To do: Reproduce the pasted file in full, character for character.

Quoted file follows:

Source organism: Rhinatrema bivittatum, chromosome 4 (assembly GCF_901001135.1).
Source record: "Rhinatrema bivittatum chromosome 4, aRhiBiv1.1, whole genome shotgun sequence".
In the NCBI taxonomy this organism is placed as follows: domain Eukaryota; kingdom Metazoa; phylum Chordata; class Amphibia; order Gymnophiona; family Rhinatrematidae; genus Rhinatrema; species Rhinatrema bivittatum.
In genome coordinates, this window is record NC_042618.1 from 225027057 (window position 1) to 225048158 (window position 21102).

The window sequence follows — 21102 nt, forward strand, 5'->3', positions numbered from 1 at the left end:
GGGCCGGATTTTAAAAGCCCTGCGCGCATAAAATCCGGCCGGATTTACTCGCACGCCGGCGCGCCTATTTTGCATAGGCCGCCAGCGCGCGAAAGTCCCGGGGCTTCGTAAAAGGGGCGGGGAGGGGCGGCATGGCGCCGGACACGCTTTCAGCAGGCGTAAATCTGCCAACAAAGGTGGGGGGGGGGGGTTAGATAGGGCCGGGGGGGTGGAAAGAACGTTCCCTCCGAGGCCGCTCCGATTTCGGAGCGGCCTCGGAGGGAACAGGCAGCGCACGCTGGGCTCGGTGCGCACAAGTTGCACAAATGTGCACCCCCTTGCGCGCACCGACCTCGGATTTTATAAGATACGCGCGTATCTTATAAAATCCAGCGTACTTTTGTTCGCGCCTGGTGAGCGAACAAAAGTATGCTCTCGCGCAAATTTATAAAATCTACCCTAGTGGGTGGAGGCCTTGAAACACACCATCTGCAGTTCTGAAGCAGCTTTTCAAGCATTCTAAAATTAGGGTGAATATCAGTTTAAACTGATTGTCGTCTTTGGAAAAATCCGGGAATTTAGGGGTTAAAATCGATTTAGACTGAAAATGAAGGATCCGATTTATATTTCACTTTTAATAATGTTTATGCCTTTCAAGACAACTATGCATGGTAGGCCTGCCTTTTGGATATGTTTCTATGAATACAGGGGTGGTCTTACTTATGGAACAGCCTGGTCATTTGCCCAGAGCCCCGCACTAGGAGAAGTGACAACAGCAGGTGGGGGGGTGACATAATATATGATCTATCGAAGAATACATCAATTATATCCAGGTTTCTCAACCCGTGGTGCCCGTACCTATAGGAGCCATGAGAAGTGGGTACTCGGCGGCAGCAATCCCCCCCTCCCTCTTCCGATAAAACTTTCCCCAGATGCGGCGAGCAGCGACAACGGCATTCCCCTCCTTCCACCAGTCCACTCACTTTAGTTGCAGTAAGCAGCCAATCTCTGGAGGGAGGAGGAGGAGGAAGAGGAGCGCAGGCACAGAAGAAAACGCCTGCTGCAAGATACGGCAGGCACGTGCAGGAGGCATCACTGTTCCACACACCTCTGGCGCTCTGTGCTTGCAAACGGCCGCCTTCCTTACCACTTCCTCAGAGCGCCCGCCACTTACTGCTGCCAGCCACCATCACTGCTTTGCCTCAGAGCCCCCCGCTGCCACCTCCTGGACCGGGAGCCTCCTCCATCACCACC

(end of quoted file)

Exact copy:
Source organism: Rhinatrema bivittatum, chromosome 4 (assembly GCF_901001135.1).
Source record: "Rhinatrema bivittatum chromosome 4, aRhiBiv1.1, whole genome shotgun sequence".
In the NCBI taxonomy this organism is placed as follows: domain Eukaryota; kingdom Metazoa; phylum Chordata; class Amphibia; order Gymnophiona; family Rhinatrematidae; genus Rhinatrema; species Rhinatrema bivittatum.
In genome coordinates, this window is record NC_042618.1 from 225027057 (window position 1) to 225048158 (window position 21102).

The window sequence follows — 21102 nt, forward strand, 5'->3', positions numbered from 1 at the left end:
GGGCCGGATTTTAAAAGCCCTGCGCGCATAAAATCCGGCCGGATTTACTCGCACGCCGGCGCGCCTATTTTGCATAGGCCGCCAGCGCGCGAAAGTCCCGGGGCTTCGTAAAAGGGGCGGGGAGGGGCGGCATGGCGCCGGACACGCTTTCAGCAGGCGTAAATCTGCCAACAAAGGTGGGGGGGGGGGGTTAGATAGGGCCGGGGGGGTGGAAAGAACGTTCCCTCCGAGGCCGCTCCGATTTCGGAGCGGCCTCGGAGGGAACAGGCAGCGCACGCTGGGCTCGGTGCGCACAAGTTGCACAAATGTGCACCCCCTTGCGCGCACCGACCTCGGATTTTATAAGATACGCGCGTATCTTATAAAATCCAGCGTACTTTTGTTCGCGCCTGGTGAGCGAACAAAAGTATGCTCTCGCGCAAATTTATAAAATCTACCCTAGTGGGTGGAGGCCTTGAAACACACCATCTGCAGTTCTGAAGCAGCTTTTCAAGCATTCTAAAATTAGGGTGAATATCAGTTTAAACTGATTGTCGTCTTTGGAAAAATCCGGGAATTTAGGGGTTAAAATCGATTTAGACTGAAAATGAAGGATCCGATTTATATTTCACTTTTAATAATGTTTATGCCTTTCAAGACAACTATGCATGGTAGGCCTGCCTTTTGGATATGTTTCTATGAATACAGGGGTGGTCTTACTTATGGAACAGCCTGGTCATTTGCCCAGAGCCCCGCACTAGGAGAAGTGACAACAGCAGGTGGGGGGGTGACATAATATATGATCTATCGAAGAATACATCAATTATATCCAGGTTTCTCAACCCGTGGTGCCCGTACCTATAGGAGCCATGAGAAGTGGGTACTCGGCGGCAGCAATCCCCCCCTCCCTCTTCCGATAAAACTTTCCCCAGATGCGGCGAGCAGCGACAACGGCATTCCCCTCCTTCCACCAGTCCACTCACTTTAGTTGCAGTAAGCAGCCAATCTCTGGAGGGAGGAGGAGGAGGAAGAGGAGCGCAGGCACAGAAGAAAACGCCTGCTGCAAGATACGGCAGGCACGTGCAGGAGGCATCACTGTTCCACACACCTCTGGCGCTCTGTGCTTGCAAACGGCCGCCTTCCTTACCACTTCCTCAGAGCGCCCGCCACTTACTGCTGCCAGCCACCATCACTGCTTTGCCTCAGAGCCCCCCGCTGCCACCTCCTGGACCGGGAGCCTCCTCCATCACCACC